KANSAS CITY, Mo. - Matt Cassel stood on the sideline helplessly, watching backup quarterback Tyler Palko run the Chiefs' two-minute offense. He'd been bruised and battered by the Denver Broncos, so much so that the Kansas City training staff wouldn't let him play.
The ugly truth was that Cassel didn't do much when he was on the field Sunday.
None of the Chiefs did.
"I was a little banged up, so that's what kept me out," said Cassel, who refused to discuss any details of the late-game decision. "I wanted to go but I was told not to."
Palko led the Chiefs to a field goal in the closing seconds, but Denver recovered the onside kick to seal the win. Palko said he didn't know why he was told to go into the game, and Cassel vowed that he'll be ready for next Monday night's game against New England.
"He was beat up there at the end. He was unable to go physically," said Chiefs coach Todd Haley, when pressed about Cassel's injury. "We'll have to see as the week goes on, but it was physical."
He sure wasn't very effective, though.
Cassel was 13 of 28 for 93 yards and a touchdown, and the Chiefs managed 258 yards of total offense, a performance every bit as ugly as last week's 31-3 loss to Miami.
"A lot of people will assume the world has ended for our team, the season has ended," Haley said. "It's a four-horse race, the season is going to continue on, and we're in a position where if we come out and play better football we'll be in position, as we are now."
Denver was won three of four since coach John Fox made Tebow the starter.
Scrapping a large chunk of his playbook and putting in an option-style attack, the Broncos have somehow made it work. Tebow finished 2 of 8 for 69 yards, but added 44 yards and a score on the ground against a defense that knew what was coming.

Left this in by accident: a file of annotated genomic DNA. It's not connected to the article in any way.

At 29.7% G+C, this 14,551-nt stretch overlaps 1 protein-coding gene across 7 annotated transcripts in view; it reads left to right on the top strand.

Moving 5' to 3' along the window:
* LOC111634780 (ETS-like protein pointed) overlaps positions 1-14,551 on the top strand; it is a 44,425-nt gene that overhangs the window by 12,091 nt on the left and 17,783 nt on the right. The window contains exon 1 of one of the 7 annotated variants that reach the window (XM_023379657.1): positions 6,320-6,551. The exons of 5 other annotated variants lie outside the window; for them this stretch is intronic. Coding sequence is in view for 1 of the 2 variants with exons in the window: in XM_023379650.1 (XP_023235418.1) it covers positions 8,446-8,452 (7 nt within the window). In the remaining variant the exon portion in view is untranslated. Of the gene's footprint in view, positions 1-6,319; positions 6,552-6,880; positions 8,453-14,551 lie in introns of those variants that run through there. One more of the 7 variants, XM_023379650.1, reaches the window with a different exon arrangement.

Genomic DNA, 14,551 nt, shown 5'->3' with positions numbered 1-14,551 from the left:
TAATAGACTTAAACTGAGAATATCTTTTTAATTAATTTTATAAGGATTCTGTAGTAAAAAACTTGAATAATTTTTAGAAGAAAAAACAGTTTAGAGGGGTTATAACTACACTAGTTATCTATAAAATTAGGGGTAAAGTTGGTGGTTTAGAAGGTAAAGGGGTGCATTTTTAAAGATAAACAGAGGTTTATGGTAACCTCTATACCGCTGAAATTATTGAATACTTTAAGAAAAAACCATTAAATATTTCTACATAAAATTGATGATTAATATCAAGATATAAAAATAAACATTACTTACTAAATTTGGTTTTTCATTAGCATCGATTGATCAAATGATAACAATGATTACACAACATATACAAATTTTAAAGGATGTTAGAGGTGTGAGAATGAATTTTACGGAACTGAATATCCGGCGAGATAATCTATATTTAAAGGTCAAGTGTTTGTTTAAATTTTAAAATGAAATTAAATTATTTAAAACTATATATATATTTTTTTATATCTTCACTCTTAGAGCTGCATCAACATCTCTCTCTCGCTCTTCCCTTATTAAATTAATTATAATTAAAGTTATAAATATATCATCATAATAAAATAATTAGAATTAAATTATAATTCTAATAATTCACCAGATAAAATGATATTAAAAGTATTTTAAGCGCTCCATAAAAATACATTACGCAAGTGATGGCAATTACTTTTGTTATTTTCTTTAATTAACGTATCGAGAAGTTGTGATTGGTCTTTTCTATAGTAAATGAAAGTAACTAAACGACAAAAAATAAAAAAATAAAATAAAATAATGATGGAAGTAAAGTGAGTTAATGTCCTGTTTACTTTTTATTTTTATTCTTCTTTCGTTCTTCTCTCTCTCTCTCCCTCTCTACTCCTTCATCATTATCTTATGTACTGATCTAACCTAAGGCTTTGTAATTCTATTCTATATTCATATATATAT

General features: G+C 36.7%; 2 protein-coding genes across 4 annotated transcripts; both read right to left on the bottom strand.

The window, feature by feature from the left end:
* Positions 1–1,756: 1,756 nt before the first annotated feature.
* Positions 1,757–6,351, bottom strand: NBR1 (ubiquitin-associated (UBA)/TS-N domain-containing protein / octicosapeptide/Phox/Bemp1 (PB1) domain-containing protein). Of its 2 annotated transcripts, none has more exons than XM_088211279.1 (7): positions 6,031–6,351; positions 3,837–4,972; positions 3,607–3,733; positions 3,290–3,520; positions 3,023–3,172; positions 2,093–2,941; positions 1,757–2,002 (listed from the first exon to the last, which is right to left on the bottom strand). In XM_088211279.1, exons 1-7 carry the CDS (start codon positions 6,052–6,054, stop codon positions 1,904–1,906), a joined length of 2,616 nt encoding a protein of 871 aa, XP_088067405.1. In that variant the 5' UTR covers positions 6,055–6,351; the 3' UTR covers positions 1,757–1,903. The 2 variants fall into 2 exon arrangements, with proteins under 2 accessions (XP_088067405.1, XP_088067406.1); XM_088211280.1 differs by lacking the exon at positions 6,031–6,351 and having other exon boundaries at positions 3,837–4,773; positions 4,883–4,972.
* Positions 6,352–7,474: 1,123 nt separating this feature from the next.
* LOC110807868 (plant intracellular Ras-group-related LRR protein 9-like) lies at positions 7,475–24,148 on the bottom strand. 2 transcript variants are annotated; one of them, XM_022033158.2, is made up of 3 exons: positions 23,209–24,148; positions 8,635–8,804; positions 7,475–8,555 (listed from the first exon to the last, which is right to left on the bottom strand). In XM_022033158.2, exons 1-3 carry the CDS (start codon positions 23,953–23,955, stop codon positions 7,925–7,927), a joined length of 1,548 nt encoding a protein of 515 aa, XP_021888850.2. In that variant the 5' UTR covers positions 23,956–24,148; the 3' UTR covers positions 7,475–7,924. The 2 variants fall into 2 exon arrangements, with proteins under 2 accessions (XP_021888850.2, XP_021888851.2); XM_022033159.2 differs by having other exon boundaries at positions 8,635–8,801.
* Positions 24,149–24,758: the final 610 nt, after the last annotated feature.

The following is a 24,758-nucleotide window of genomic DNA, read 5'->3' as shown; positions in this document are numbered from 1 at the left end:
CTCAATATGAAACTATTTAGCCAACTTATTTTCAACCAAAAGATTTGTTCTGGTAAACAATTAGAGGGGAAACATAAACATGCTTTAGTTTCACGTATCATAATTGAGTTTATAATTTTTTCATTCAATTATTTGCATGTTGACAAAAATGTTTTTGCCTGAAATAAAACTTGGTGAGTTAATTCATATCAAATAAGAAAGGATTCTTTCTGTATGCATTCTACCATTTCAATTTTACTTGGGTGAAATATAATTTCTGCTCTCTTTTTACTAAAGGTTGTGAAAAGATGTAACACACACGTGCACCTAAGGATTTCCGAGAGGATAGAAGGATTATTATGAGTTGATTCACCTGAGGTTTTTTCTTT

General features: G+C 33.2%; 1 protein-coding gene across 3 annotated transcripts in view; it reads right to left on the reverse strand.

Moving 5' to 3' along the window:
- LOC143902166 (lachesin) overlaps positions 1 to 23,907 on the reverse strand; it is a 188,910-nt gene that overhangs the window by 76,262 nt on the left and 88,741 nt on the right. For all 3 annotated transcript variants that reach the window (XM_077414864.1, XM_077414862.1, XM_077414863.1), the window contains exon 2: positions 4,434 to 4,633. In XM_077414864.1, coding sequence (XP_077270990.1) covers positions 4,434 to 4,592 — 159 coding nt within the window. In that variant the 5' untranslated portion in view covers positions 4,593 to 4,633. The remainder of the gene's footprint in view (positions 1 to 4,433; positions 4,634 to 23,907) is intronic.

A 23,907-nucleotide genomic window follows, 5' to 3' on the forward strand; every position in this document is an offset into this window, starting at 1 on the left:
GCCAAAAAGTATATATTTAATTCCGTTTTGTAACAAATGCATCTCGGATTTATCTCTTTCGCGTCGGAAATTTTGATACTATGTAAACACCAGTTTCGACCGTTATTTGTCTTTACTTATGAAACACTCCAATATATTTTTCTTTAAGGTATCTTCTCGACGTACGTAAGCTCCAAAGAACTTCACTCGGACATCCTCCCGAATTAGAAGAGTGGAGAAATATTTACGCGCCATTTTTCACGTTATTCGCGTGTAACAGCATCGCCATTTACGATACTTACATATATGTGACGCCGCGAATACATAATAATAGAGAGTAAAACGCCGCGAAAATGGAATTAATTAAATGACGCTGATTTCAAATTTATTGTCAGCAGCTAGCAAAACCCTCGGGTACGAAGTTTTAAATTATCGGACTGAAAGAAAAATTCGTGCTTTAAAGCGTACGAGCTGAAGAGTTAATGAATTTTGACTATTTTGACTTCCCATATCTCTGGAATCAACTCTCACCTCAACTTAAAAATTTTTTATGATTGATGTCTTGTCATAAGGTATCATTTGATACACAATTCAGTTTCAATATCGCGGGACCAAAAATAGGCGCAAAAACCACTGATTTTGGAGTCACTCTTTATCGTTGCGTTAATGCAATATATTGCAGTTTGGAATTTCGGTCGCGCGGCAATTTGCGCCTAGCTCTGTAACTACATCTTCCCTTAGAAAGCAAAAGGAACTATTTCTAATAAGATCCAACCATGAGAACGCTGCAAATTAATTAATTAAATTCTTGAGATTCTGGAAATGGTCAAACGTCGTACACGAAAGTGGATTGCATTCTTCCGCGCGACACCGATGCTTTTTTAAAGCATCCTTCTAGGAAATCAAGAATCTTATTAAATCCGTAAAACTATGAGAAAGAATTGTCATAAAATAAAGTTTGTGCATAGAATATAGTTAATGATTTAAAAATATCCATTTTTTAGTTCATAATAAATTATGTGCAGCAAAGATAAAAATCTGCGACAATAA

"It's a very frustrating place to be in when you know what they're going to do and you still can't stop them, at least consistently enough," safety Jon McGraw said. "Even when their two running backs went down they kept going and had success with it."
Journeyman Lance Ball wound up carrying 30 times for 96 yards.
"We did a good job of in running," Tebow said, "keeping them off balance."
Denver took a 7-0 lead on Tebow's touchdown run in the first quarter, and pushed the advantage to 10-0 at halftime when Matt Prater knocked through a 38-yard field goal.
Meanwhile, Cassel was 4 of 9 for 29 yards in the first half, and Kansas City had five first downs and a measly 72 yards of total offense.
Rookie wide receiver Jon Baldwin tried to give Kansas City a spark when he hauled in an acrobatic 58-yard pass in the second quarter, reaching around safety Brian Dawkins to make the grab. Baldwin held onto the ball, still behind Dawkins' back, as both players fell to the ground, but the play was called back because wide receiver Steve Breaston had lined up illegally.
Kansas City finally scored when Cassel hit Le'Ron McClain on a play-action pass from just outside the goal line midway through the third quarter. It was the first points scored by the Chiefs' offense since 12:01 left in the fourth quarter against San Diego two weeks ago.
The Broncos snuffed out the comeback bid with 6:44 left in the game, when Tebow hit Decker for the long touchdown. Succop's field goal wound up being moot when Denver recovered the onside kick.
"We're just trying to be efficient and do what it takes to win in this league," Fox said. "There's a formula that was worked over many years and we were able to move the chains. We should have gotten a little more than 17 points, but it was enough for us to win."
Notes: Chiefs DE Glenn Dorsey left late in the game with an undisclosed injury. ... There were no turnovers in the game, though a fumble by Chiefs RB Dexter McCluster was overturned after video review. ... Palko was 5 of 6 for 47 yards while running the Chiefs' no-huddle offense that set up Succop's field goal. ... Von Miller had seven tackles and 1½ sacks for Denver.